To mark last year’s campaign, UN Secretary-General Ban-Ki Moon said, “To dismantle corruption’s high walls, I urge every nation to ratify and implement the UN Convention against Corruption.”

“Its ground breaking measures in the areas of prevention, criminalisation, international cooperation and asset recovery have made important inroads, but there is much more to do.”

Everyone has a role to play in stamping out corruption, a point made in a statement released by the UNODC.


It states that “people can – and should – inform themselves about what their Governments are doing to tackle
corruption and hold elected officials responsible for their actions.”

“Actions are also key – reporting incidences of corruption to the authorities, teaching children that corruption is unacceptable and refusing to pay or accept bribes,” it continues.

The costs of engaging in corrupt conduct are huge. One person who knows this more than most is Richard Bistrong. A former sales executive, Richard was sentenced to 18 months in prison for bribery. His crime involved attempting to win contracts from the United Nations and several foreign countries by bribing officials.

Prior to his jail term, Richard spent two and a half years as a US government witness, agreeing to go undercover to expose networks of corruption.

Today, he’s a leading anti-bribery and corruption consultant, speaking regularly about his experience and the toll it took on his life and the lives of his loved ones.

“During the many years when I was working in the field of international sales, I was aware that I was engaging in illegal behaviour,” he says.

“However, at that time in my life, I wasn’t thinking about getting caught and did not think I would get caught.”

Anti-corruption measures are enforced by strict legislation worldwide, including the Prevention of Corruption Act in Singapore and section 70 of the Commonwealth Criminal Code in Australia.

The US Foreign Corrupt Practices Act has continued to attract high-profile international cases. To cite just two cases in 2015, there has been a USD$19 million settlement by pharmaceutical company Bristol-Meyers Squibb and a $14 million case involving Japanese conglomerate Hitachi.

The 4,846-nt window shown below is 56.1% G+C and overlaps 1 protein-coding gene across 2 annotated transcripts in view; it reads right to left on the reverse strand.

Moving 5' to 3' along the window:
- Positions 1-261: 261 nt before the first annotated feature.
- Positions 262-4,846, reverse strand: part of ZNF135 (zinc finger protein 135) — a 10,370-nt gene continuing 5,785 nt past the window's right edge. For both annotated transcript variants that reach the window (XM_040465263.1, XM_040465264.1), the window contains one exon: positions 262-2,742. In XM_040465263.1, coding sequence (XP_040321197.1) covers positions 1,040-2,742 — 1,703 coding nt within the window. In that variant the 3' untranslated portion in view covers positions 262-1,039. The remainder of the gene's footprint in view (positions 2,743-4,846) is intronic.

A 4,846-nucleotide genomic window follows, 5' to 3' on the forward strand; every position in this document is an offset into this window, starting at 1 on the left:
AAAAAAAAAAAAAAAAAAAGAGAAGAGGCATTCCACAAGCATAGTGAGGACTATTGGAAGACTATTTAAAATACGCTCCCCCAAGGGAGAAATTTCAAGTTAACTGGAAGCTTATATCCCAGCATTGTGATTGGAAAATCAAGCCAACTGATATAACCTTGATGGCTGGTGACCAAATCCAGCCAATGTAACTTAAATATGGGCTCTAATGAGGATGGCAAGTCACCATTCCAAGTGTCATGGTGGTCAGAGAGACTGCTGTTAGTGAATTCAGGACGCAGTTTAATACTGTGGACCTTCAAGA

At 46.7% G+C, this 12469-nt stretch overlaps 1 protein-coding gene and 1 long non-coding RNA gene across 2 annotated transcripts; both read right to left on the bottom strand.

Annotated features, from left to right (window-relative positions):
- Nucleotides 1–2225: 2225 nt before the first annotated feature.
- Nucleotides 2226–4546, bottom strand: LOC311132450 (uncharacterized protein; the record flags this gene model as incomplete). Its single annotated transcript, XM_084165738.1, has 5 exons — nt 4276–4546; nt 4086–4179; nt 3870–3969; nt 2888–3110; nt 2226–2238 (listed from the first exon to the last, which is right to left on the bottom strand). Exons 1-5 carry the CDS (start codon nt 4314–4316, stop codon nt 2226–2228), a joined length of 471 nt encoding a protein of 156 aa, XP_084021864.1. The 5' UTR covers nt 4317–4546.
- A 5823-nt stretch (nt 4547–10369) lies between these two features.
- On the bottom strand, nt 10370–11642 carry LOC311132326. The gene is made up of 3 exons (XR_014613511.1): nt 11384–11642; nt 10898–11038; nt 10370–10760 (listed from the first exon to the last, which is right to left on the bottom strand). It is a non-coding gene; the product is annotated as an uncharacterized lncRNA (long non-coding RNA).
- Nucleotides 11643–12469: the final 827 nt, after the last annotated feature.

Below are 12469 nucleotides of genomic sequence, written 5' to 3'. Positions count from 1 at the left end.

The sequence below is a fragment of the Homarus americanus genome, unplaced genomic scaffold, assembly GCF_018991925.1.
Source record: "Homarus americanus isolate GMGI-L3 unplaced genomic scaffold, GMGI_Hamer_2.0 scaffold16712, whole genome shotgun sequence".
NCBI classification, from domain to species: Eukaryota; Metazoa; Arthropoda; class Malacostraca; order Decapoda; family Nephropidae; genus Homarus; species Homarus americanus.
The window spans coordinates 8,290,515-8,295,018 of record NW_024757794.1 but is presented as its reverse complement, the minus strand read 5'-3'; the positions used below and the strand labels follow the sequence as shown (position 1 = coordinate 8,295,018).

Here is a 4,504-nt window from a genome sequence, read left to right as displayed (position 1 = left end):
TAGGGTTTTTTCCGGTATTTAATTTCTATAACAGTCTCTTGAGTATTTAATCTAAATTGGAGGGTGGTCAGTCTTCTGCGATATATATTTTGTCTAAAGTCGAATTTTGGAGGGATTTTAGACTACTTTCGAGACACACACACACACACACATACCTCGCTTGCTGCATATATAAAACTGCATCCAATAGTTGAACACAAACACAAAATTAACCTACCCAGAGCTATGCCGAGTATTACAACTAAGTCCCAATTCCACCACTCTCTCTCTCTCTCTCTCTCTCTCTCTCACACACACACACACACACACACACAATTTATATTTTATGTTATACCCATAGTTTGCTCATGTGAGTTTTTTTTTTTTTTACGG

The UK Bribery Act has also drawn scrutiny for its recognition of a broad range of offences. This includes the offence of failing to prevent bribery by a third party, which sits alongside the traditional offences of bribing (including the bribery of foreign public officials) and receiving bribes.

Recently, a Scottish cabling systems supplier Brand-Rex Limited became the first company to fall foul of this offence since the Act took effect in 2011.

Every year, independent body Transparency International publishes a Corruption Perceptions Index which ranks countries in relation to perceptions of corrupt practices from the least to the most corrupt.

While the top of the list tends to remain consistent, the 2014 list contained some surprises. Singapore fell from the top five for the first time to seventh place. Australia slipped out of the top 10 altogether.

As one report by the Organisation for Economic Co-operation and Development (OECD) explains, corruption increases the cost of doing business, leads to waste and the inefficient use of public resources, perpetuates poverty and undermines the rule of law.

Drawing attention to corruption through education and training – equipping people with the practical means to identify what it is exactly, avoid corrupt conduct and report it through the proper channels – is crucial to tackling it.